The Link Between Food and Mood

The Link Between Food and Mood

The Link Between Food and Mood

Recent research looking at the effects of the antihypertensive diet on mental health concluded this kind of dietary pattern, which is low in sugar and high in fresh fruits and vegetables, can help reduce the risk of depression in many people especially seniors.

Overall, people who followed the DASH diet were 11% less likely to develop depression over the following 6 years, whereas those following a standard Western diet, high in red meat and low in fruits and vegetables, had the highest rates of depression.

But, while many conventional experts recommend the DASH diet, it is not always ideal for optimal health, as it also promotes whole grains and low-fat foods, including low-fat dairy.

Healthy fats, including saturated animal and plant fats and animal-based omega-3, are Key for optimal brain health.

The DASH diet produces many beneficial results is because it is low in sugar and high in unprocessed foods, not because it’s low in fat.

Other studies have shown that unprocessed foods, especially fermented foods, help optimize the gut microbiome, thereby supporting optimal mental health, whereas sugar, wheat (gluten) and processed foods have been linked to a greater risk for depression, anxiety and even suicide.

The primary information highway between the human gut and the human brain is the vagus nerve, which connects the 2 primary organs.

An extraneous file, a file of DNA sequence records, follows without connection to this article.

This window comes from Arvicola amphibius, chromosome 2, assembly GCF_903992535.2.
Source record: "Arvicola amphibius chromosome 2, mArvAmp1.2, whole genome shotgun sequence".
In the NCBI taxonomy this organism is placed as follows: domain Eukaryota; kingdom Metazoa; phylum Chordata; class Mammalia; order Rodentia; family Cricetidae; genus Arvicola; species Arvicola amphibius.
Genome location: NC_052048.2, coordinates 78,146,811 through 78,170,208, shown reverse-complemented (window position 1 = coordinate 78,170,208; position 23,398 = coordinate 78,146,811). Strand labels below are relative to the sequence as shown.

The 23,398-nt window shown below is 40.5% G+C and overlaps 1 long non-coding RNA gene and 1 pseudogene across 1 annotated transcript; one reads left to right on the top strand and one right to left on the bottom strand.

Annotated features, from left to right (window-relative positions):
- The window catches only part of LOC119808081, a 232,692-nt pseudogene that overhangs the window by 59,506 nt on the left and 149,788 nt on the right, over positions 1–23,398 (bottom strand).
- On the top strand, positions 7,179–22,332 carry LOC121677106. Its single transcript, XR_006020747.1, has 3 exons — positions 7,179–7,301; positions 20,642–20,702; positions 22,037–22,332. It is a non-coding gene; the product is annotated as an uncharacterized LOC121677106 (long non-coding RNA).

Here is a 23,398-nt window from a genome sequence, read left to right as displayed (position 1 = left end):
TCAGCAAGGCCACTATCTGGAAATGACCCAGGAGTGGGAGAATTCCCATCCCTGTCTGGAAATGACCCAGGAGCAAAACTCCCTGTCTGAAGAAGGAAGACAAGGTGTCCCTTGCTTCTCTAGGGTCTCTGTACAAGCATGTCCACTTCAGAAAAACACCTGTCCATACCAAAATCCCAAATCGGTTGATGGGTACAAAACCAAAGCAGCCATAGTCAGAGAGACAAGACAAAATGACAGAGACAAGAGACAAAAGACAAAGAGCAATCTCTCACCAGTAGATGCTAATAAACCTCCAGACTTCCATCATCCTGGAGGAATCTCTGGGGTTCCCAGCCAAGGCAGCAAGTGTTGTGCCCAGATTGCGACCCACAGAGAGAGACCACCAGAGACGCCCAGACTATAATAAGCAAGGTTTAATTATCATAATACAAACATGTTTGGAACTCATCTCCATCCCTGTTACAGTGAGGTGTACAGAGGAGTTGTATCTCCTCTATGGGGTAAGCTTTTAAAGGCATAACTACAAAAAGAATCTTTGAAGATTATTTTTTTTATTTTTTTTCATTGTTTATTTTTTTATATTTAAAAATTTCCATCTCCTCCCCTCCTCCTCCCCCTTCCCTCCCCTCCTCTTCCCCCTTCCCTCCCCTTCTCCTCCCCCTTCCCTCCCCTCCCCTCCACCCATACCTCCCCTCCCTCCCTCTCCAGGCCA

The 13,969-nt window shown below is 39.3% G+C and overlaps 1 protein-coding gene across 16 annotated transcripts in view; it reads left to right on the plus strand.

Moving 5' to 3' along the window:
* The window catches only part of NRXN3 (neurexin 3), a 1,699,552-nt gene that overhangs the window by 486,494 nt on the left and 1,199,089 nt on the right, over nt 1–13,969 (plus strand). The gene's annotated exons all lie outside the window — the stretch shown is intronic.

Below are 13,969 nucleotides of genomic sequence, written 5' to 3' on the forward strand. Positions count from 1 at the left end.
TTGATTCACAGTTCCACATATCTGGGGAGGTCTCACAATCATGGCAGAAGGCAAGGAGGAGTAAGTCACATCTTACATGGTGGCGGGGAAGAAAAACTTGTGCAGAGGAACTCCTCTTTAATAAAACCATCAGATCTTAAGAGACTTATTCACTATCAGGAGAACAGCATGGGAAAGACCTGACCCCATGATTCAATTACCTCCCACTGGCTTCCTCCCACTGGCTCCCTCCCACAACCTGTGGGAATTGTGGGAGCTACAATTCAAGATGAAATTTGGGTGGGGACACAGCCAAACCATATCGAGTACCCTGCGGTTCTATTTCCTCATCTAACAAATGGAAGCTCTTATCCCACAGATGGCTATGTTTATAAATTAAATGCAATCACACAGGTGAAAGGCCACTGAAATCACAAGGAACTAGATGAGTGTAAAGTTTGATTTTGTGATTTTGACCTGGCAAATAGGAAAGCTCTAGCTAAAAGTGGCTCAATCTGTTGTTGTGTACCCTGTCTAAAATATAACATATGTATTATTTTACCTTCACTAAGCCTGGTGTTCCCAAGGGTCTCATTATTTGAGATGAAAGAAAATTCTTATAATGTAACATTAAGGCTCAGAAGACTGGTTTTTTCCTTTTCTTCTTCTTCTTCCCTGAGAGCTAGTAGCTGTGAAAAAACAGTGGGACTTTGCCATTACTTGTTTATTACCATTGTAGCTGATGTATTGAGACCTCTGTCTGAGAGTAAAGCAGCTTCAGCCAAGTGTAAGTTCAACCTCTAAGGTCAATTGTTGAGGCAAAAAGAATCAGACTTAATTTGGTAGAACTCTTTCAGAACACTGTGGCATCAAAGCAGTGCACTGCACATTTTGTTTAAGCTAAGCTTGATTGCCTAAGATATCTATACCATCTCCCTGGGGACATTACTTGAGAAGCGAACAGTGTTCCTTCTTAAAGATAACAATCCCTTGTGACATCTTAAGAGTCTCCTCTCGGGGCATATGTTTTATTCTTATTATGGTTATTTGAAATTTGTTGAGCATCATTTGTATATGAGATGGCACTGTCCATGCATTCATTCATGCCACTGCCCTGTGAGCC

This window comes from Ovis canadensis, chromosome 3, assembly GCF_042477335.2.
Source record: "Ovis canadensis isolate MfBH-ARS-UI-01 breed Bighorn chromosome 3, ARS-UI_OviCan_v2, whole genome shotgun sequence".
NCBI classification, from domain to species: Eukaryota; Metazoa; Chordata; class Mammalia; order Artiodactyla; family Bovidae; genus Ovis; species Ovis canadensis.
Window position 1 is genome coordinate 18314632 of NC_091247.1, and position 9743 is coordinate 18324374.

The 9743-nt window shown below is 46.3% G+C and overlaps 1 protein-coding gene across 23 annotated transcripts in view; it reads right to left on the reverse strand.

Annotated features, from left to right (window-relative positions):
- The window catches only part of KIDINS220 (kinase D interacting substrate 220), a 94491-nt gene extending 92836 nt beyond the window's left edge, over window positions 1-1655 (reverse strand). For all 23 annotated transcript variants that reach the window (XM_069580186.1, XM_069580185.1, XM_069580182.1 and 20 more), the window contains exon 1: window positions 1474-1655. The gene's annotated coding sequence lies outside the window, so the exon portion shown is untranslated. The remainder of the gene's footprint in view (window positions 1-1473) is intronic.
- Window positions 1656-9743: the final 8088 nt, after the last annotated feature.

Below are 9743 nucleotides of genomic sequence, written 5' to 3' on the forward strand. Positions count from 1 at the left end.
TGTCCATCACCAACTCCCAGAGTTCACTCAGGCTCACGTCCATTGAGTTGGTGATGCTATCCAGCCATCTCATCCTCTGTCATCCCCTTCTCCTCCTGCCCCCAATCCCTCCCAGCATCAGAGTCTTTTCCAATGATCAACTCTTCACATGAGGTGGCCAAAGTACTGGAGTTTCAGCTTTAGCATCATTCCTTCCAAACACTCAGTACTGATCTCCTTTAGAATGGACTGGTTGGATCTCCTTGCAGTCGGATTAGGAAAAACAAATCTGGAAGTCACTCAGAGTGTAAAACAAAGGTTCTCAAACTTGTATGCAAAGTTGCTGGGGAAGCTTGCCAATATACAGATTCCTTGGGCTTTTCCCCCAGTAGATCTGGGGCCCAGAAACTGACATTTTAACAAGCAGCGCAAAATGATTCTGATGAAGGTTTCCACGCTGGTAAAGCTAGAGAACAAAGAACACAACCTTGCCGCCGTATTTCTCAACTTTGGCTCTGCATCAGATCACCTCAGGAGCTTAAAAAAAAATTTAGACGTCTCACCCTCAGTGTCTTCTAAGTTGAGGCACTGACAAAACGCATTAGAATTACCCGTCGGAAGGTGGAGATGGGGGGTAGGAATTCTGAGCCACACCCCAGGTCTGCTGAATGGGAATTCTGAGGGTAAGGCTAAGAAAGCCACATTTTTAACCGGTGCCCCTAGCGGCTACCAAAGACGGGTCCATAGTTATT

The gut communicates to the brain through the endocrine system in the stress pathway, the hypothalamus, pituitary and adrenal axis, and by producing mood-boosting neurotransmitters like serotonin, dopamine and gamma-aminobutyric acid or GABA.

These communication links help explain why gut health has such a significant impact on mental health in humans

A number of food ingredients cause and/or aggravate depression, but one of the most significant is sugar, particularly refined sugar and processed fructose.

For example

In 1 study, men consuming more than 67 grams of sugar per day were 23% more likely to develop anxiety or depression over the course of 5 years compared to those whose sugar consumption was less than 40 grams per day.

This held true even after accounting for other contributing factors, such as socioeconomic status, exercise, alcohol use, smoking, other poor eating habits, body weight and general physical health.

Lead author Anika Knüppel, a research student in the department of epidemiology and public health at University College London, commented on the findings, saying:

“Sweet food has been found to induce positive feelings in the short-term. People experiencing low mood may eat sugary foods in the hope of alleviating negative feelings. Our study suggests a high intake of sugary foods is more likely to have the opposite effect on mental health in the long-term.”

Research published in Y 2002, which correlated per capita consumption of sugar with prevalence of major depression in 6 countries, also found “a highly significant correlation between sugar consumption and the annual rate of depression.”

A Spanish study published in Y 2011 linked depression specifically to consumption of baked goods.

Those who ate the most baked goods had a 38% higher risk of depression than those who ate the least,  baked goods contain both processed grains and added sugars.